Porter to Get Plane Financing to Challenge Air Canada
June 12 (Bloomberg) -- Porter Airlines Inc., a startup commuter carrier, will arrange financing by September to more than double its fleet as it expands on routes dominated by larger rival Air Canada.
``We purposefully raised enough equity to make sure we had long-term sustainability,'' Chief Executive Officer Robert Deluce said in an interview yesterday. ``We expect we'll have in place by September the financing for airplanes five through 10.''
The financing will let closely held Porter buy six turboprops, bolstering the four with which it began flying in October. Toronto-based Porter now serves Montreal and Ottawa, and will add Halifax, Nova Scotia, on June 29. The company aims to start flights to Newark, New Jersey, later this year.
``While the numbers right now may be small, we believe Air Canada is losing frequent traveling business customers to Porter,'' Cameron Doerksen, a Versant Partners analyst in Montreal, said in a June 4 research note. That impact ``could become more material'' if Porter succeeds in adding more destinations in Canada and the U.S, he said.
Porter, which offer free newspapers, snacks and drinks at its Toronto boarding lounge and onboard, first turned a profit last month, and June is ``already looking substantially ahead of May,'' Deluce, 57, said in an interview at Toronto City Centre Airport, located on an island near the city's downtown.
May Borrow Against Aircraft
Deluce raised C$126 million ($118.7 million) for the four 70-seat Bombardier Q400s to start the airline. Porter may borrow against those planes to buy the next six, Deluce said.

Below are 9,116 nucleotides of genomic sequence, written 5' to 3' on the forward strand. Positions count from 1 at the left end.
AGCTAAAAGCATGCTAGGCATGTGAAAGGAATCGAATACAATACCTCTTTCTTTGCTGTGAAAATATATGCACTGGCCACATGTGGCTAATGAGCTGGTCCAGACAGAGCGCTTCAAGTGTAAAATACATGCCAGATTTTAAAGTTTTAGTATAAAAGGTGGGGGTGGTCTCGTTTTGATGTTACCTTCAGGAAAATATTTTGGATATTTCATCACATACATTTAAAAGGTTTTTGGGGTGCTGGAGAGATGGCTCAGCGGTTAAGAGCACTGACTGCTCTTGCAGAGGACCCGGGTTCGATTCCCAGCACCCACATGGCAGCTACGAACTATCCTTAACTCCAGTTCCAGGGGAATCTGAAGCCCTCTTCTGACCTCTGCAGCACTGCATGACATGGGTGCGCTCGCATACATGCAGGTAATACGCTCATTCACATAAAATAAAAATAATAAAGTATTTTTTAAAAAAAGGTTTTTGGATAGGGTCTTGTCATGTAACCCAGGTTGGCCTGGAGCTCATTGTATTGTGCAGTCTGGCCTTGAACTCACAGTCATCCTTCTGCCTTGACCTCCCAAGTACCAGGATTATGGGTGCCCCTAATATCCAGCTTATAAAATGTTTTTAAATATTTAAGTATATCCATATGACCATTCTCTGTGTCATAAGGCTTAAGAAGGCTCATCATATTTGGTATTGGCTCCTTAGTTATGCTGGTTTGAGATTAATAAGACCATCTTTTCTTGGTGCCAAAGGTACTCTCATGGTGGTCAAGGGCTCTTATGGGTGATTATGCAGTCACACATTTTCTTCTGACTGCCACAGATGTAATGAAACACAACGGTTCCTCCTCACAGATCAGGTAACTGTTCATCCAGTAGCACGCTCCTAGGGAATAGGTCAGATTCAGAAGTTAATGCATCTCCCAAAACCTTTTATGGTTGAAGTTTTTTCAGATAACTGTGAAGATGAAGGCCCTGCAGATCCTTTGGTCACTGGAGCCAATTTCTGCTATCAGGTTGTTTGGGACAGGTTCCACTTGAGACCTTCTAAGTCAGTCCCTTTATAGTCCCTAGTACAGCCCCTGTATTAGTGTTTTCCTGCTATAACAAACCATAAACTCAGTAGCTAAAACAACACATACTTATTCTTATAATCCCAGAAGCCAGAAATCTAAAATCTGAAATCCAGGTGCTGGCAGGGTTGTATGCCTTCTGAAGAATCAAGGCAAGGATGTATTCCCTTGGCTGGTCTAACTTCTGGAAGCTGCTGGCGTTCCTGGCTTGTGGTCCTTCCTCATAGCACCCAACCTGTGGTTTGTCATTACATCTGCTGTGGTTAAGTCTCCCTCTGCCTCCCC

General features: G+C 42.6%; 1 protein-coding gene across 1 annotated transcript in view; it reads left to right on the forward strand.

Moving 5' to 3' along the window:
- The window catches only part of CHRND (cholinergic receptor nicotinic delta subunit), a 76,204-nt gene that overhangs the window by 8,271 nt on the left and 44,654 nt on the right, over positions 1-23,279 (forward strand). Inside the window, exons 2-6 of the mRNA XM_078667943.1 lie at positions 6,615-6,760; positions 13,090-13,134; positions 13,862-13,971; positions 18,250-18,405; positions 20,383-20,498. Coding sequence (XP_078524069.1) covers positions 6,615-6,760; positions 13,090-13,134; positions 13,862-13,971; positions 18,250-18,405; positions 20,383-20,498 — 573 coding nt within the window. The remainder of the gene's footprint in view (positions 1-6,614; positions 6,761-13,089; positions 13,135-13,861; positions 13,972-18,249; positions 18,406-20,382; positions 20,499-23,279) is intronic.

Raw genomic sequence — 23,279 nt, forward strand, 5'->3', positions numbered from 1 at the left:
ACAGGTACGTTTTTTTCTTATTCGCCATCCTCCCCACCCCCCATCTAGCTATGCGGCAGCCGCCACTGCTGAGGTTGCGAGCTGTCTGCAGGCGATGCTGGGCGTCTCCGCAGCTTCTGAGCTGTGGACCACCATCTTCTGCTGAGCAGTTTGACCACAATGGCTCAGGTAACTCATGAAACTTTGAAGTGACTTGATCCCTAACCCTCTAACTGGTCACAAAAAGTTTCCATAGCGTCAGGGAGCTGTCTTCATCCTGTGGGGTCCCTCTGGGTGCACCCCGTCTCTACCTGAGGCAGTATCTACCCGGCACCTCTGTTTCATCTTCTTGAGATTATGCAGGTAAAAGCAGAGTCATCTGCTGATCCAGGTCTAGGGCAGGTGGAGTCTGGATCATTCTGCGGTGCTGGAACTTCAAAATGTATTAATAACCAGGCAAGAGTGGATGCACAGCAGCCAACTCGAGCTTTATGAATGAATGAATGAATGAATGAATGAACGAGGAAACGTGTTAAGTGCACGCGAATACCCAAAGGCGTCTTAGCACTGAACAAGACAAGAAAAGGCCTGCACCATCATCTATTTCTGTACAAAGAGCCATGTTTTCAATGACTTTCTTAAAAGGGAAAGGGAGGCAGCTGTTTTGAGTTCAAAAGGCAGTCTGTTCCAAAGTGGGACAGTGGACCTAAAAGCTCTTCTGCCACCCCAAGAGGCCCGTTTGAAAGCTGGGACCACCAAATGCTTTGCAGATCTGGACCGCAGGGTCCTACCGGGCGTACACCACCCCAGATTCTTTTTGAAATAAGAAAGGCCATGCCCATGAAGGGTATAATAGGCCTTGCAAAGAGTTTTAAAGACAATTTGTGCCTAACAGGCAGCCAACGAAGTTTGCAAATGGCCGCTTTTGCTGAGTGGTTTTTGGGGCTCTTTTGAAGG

Newark flights will require U.S. Transportation Department approval of a transborder license, which has been held up by objections from carriers including regional airline Jazz Air LP. Jazz is controlled by Air Canada parent ACE Aviation Holdings Inc.
Porter's agreement with the Toronto Port Authority to operate at City Centre Airport is a ``virtual monopoly,'' Jazz attorney Earl Cherniak said at a hearing last month.
There's ``no good reason for us not to be granted those licenses, and we will be granted those licenses,'' Deluce said yesterday. ``We don't think they can delay much longer.''
US Airways Group Inc., the seventh-biggest U.S. airline by traffic, received preliminary approval to fly from the Toronto airport in March. It said at the time that it has no immediate plans to start flights there.
Porter aims to add Boston, Chicago, Philadelphia and Washington D.C. to its list of destinations once it secures its transborder license, Deluce said.
The airline is also setting up a frequent flyer program, expected by early autumn, to lure regular Air Canada flyers away from that carrier's Aeroplan loyalty program, Deluce said.
Source - Bloomberg